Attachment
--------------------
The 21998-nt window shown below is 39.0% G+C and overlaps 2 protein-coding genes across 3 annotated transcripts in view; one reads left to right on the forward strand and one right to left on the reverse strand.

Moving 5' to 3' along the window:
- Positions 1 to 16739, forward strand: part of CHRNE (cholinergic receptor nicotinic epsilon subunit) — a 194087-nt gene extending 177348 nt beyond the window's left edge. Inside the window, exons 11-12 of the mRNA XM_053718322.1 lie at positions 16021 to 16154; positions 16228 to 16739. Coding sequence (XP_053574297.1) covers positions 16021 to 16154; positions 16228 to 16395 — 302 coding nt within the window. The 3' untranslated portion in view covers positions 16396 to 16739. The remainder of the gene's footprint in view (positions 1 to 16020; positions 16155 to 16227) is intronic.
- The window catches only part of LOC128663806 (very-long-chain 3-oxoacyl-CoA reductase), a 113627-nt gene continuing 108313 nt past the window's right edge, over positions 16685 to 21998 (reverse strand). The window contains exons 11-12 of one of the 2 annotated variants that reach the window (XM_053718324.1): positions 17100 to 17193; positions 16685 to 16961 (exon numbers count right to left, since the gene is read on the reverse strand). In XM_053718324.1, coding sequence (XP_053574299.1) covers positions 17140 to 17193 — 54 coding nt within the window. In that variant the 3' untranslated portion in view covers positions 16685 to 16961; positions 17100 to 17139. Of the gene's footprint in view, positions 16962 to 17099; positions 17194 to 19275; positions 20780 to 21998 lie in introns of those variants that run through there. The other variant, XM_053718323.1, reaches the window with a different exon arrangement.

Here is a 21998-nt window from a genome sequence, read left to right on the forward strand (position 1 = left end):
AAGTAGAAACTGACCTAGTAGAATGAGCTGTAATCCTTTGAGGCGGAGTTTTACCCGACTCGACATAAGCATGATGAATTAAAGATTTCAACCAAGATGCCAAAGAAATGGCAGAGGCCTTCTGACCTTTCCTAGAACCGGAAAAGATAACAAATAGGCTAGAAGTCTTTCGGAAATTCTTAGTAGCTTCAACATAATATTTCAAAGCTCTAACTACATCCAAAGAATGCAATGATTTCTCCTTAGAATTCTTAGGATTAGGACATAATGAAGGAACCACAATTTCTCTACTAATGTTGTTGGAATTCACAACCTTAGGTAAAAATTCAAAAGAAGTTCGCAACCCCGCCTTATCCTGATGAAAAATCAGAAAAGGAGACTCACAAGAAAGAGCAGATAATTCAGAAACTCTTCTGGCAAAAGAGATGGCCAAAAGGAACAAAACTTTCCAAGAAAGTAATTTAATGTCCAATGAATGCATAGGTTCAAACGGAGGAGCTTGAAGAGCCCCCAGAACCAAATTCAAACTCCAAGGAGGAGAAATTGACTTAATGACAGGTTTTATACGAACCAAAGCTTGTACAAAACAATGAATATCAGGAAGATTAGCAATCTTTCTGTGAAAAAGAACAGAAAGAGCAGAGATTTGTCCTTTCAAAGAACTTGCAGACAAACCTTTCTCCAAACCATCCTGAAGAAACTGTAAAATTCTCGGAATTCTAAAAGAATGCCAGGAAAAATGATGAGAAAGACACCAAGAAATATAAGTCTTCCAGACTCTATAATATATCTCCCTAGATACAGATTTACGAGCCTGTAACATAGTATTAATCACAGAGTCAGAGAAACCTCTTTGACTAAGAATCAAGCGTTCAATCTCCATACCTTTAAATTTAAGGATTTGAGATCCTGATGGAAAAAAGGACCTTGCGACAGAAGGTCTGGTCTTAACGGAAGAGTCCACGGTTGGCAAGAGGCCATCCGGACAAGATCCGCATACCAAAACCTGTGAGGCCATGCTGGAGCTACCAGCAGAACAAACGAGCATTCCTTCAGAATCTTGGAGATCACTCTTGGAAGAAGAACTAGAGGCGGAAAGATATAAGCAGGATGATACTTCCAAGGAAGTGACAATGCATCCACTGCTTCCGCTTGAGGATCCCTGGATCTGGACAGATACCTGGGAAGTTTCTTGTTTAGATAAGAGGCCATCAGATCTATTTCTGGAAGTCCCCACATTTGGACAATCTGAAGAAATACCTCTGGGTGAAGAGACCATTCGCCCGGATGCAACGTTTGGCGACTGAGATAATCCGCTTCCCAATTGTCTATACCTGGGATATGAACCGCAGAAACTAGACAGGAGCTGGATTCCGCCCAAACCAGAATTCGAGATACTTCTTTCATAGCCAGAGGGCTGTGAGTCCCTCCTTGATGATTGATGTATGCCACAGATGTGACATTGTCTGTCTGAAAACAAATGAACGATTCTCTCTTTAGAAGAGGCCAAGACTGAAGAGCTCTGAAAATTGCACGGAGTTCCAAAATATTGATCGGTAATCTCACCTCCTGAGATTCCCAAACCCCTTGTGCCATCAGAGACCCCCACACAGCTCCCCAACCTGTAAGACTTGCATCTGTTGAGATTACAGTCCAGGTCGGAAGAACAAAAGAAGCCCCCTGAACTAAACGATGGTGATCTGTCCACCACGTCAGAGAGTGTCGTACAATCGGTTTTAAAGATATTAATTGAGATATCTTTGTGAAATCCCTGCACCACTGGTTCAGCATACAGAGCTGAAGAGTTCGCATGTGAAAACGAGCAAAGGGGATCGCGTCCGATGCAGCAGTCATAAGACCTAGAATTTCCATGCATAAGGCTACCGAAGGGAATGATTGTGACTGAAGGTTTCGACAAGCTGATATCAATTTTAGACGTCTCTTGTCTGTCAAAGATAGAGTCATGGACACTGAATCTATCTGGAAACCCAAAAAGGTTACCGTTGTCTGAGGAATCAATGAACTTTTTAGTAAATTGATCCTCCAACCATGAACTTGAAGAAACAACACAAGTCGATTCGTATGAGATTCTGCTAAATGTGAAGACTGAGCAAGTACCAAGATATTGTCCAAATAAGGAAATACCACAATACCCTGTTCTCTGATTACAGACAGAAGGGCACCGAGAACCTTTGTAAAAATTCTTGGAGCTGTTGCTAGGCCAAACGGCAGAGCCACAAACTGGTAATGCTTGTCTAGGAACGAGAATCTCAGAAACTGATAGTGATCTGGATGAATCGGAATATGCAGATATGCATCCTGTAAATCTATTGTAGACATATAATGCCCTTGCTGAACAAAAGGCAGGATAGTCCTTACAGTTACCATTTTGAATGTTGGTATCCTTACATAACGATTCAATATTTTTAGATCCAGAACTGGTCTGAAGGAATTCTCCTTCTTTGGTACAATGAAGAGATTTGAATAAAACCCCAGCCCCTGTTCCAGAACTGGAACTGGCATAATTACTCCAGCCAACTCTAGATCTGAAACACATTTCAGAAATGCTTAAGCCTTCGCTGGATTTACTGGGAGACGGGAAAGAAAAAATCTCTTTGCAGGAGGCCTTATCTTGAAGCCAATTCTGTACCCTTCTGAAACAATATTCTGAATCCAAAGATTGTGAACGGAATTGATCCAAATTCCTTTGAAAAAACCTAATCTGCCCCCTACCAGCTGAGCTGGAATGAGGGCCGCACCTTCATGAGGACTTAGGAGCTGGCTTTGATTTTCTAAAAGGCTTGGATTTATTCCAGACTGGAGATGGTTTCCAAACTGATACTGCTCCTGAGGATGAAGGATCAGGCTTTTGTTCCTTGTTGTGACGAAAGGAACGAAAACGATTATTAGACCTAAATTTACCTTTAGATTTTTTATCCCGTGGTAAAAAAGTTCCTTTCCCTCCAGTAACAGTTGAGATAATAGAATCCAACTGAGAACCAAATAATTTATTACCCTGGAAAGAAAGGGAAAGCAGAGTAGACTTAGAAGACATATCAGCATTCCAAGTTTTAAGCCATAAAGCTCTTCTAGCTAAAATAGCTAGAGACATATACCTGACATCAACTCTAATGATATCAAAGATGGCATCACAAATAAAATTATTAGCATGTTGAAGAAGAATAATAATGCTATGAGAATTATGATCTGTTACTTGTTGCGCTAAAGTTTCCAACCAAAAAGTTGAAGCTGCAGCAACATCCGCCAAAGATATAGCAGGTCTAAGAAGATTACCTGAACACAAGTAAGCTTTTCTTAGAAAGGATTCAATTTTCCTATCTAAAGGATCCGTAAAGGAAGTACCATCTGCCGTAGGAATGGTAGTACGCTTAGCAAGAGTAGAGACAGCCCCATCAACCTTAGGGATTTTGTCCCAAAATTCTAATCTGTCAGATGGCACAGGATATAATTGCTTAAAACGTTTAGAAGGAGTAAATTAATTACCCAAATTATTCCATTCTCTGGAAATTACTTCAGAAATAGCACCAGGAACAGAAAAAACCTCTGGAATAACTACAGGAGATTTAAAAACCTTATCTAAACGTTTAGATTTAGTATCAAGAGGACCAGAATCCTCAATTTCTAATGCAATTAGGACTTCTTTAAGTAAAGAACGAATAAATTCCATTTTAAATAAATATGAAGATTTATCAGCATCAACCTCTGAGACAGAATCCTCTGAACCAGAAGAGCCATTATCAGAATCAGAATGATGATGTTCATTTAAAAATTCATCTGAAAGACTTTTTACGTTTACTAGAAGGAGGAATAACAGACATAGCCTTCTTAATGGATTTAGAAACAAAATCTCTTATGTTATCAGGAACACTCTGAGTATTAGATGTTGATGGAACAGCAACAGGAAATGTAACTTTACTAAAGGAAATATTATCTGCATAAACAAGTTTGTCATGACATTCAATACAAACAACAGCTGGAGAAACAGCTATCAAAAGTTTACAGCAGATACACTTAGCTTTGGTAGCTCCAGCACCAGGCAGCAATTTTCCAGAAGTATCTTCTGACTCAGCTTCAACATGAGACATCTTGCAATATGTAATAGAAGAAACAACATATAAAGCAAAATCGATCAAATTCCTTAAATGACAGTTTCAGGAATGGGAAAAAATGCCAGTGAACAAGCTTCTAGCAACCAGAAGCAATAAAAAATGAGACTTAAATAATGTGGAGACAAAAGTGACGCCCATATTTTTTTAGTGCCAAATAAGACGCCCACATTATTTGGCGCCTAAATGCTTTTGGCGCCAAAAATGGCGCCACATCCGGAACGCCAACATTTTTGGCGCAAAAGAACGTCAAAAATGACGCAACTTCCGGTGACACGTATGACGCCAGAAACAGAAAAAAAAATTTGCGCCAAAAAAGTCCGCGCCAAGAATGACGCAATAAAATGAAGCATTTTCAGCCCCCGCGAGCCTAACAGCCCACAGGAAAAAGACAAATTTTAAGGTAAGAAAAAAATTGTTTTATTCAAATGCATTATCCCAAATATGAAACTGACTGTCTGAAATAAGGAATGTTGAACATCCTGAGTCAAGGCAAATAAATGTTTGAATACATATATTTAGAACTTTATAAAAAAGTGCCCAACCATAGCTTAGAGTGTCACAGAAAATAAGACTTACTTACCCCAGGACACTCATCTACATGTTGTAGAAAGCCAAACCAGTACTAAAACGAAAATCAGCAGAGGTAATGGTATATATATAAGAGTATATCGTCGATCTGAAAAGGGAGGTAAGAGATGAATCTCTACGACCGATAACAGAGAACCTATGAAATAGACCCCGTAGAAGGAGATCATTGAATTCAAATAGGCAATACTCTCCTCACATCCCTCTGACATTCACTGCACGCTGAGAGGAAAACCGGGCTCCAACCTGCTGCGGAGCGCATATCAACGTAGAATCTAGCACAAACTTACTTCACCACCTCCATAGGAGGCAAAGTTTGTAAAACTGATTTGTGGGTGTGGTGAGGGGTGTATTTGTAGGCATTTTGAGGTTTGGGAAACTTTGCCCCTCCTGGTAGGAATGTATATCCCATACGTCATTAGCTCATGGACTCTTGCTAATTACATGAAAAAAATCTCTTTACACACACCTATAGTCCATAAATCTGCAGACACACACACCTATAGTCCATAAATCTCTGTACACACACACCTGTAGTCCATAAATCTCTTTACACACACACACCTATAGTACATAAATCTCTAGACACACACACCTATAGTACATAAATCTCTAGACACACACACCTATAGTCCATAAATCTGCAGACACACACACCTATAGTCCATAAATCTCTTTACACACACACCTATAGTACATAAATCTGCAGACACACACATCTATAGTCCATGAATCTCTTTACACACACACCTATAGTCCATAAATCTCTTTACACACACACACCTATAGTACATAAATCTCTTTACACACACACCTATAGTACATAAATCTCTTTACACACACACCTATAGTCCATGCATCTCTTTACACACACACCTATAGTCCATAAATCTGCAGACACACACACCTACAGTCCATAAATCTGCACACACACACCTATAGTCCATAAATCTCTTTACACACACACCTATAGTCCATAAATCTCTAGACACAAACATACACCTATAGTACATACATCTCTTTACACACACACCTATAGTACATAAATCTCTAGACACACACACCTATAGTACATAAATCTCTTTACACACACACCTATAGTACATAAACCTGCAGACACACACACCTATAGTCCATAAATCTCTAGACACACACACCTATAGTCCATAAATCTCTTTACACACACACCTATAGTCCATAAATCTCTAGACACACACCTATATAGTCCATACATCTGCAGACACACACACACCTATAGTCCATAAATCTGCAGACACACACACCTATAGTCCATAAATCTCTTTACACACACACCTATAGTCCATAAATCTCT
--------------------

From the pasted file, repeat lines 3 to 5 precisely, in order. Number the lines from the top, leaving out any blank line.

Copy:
- Positions 1 to 16739, forward strand: part of CHRNE (cholinergic receptor nicotinic epsilon subunit) — a 194087-nt gene extending 177348 nt beyond the window's left edge. Inside the window, exons 11-12 of the mRNA XM_053718322.1 lie at positions 16021 to 16154; positions 16228 to 16739. Coding sequence (XP_053574297.1) covers positions 16021 to 16154; positions 16228 to 16395 — 302 coding nt within the window. The 3' untranslated portion in view covers positions 16396 to 16739. The remainder of the gene's footprint in view (positions 1 to 16020; positions 16155 to 16227) is intronic.
- The window catches only part of LOC128663806 (very-long-chain 3-oxoacyl-CoA reductase), a 113627-nt gene continuing 108313 nt past the window's right edge, over positions 16685 to 21998 (reverse strand). The window contains exons 11-12 of one of the 2 annotated variants that reach the window (XM_053718324.1): positions 17100 to 17193; positions 16685 to 16961 (exon numbers count right to left, since the gene is read on the reverse strand). In XM_053718324.1, coding sequence (XP_053574299.1) covers positions 17140 to 17193 — 54 coding nt within the window. In that variant the 3' untranslated portion in view covers positions 16685 to 16961; positions 17100 to 17139. Of the gene's footprint in view, positions 16962 to 17099; positions 17194 to 19275; positions 20780 to 21998 lie in introns of those variants that run through there. The other variant, XM_053718323.1, reaches the window with a different exon arrangement.

Here is a 21998-nt window from a genome sequence, read left to right on the forward strand (position 1 = left end):